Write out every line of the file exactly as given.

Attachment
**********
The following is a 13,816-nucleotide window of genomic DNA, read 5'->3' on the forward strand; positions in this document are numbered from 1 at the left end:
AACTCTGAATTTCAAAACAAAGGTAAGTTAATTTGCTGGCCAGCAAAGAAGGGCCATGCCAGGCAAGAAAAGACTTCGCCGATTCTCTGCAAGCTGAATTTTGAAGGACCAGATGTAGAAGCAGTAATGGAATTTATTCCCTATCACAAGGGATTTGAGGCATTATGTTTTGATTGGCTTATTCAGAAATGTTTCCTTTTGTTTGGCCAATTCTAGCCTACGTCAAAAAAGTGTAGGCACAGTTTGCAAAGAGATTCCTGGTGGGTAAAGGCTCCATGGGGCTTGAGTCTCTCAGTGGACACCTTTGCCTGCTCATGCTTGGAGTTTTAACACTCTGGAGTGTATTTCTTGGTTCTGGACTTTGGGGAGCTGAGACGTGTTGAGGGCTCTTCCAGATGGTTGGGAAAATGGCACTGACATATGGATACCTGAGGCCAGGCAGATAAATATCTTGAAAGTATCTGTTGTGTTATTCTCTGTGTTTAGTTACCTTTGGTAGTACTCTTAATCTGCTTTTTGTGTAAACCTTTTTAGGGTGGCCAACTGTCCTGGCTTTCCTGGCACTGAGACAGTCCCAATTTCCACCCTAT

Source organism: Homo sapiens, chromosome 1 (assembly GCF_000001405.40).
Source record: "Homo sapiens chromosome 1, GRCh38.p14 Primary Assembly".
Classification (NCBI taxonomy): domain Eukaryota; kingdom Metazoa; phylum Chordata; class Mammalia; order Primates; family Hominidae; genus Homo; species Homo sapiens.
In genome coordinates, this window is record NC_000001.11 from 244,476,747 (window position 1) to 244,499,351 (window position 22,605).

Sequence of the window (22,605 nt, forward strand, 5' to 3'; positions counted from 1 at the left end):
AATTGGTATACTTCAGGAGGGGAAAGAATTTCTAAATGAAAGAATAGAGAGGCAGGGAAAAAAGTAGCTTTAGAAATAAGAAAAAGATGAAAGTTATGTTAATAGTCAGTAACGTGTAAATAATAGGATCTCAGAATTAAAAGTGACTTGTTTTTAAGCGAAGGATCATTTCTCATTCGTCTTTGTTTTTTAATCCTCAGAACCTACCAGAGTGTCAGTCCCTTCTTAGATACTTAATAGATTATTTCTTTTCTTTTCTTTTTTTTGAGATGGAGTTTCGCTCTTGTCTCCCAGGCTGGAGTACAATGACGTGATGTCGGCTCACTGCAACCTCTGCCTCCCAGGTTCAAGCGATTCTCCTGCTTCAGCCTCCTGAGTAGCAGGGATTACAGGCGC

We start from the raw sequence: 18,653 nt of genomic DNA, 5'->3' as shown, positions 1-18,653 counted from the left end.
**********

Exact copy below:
The following is a 13,816-nucleotide window of genomic DNA, read 5'->3' on the forward strand; positions in this document are numbered from 1 at the left end:
AACTCTGAATTTCAAAACAAAGGTAAGTTAATTTGCTGGCCAGCAAAGAAGGGCCATGCCAGGCAAGAAAAGACTTCGCCGATTCTCTGCAAGCTGAATTTTGAAGGACCAGATGTAGAAGCAGTAATGGAATTTATTCCCTATCACAAGGGATTTGAGGCATTATGTTTTGATTGGCTTATTCAGAAATGTTTCCTTTTGTTTGGCCAATTCTAGCCTACGTCAAAAAAGTGTAGGCACAGTTTGCAAAGAGATTCCTGGTGGGTAAAGGCTCCATGGGGCTTGAGTCTCTCAGTGGACACCTTTGCCTGCTCATGCTTGGAGTTTTAACACTCTGGAGTGTATTTCTTGGTTCTGGACTTTGGGGAGCTGAGACGTGTTGAGGGCTCTTCCAGATGGTTGGGAAAATGGCACTGACATATGGATACCTGAGGCCAGGCAGATAAATATCTTGAAAGTATCTGTTGTGTTATTCTCTGTGTTTAGTTACCTTTGGTAGTACTCTTAATCTGCTTTTTGTGTAAACCTTTTTAGGGTGGCCAACTGTCCTGGCTTTCCTGGCACTGAGACAGTCCCAATTTCCACCCTAT

Source organism: Homo sapiens, chromosome 1 (assembly GCF_000001405.40).
Source record: "Homo sapiens chromosome 1, GRCh38.p14 Primary Assembly".
Classification (NCBI taxonomy): domain Eukaryota; kingdom Metazoa; phylum Chordata; class Mammalia; order Primates; family Hominidae; genus Homo; species Homo sapiens.
In genome coordinates, this window is record NC_000001.11 from 244,476,747 (window position 1) to 244,499,351 (window position 22,605).

Sequence of the window (22,605 nt, forward strand, 5' to 3'; positions counted from 1 at the left end):
AATTGGTATACTTCAGGAGGGGAAAGAATTTCTAAATGAAAGAATAGAGAGGCAGGGAAAAAAGTAGCTTTAGAAATAAGAAAAAGATGAAAGTTATGTTAATAGTCAGTAACGTGTAAATAATAGGATCTCAGAATTAAAAGTGACTTGTTTTTAAGCGAAGGATCATTTCTCATTCGTCTTTGTTTTTTAATCCTCAGAACCTACCAGAGTGTCAGTCCCTTCTTAGATACTTAATAGATTATTTCTTTTCTTTTCTTTTTTTTGAGATGGAGTTTCGCTCTTGTCTCCCAGGCTGGAGTACAATGACGTGATGTCGGCTCACTGCAACCTCTGCCTCCCAGGTTCAAGCGATTCTCCTGCTTCAGCCTCCTGAGTAGCAGGGATTACAGGCGC

We start from the raw sequence: 18,653 nt of genomic DNA, 5'->3' as shown, positions 1-18,653 counted from the left end.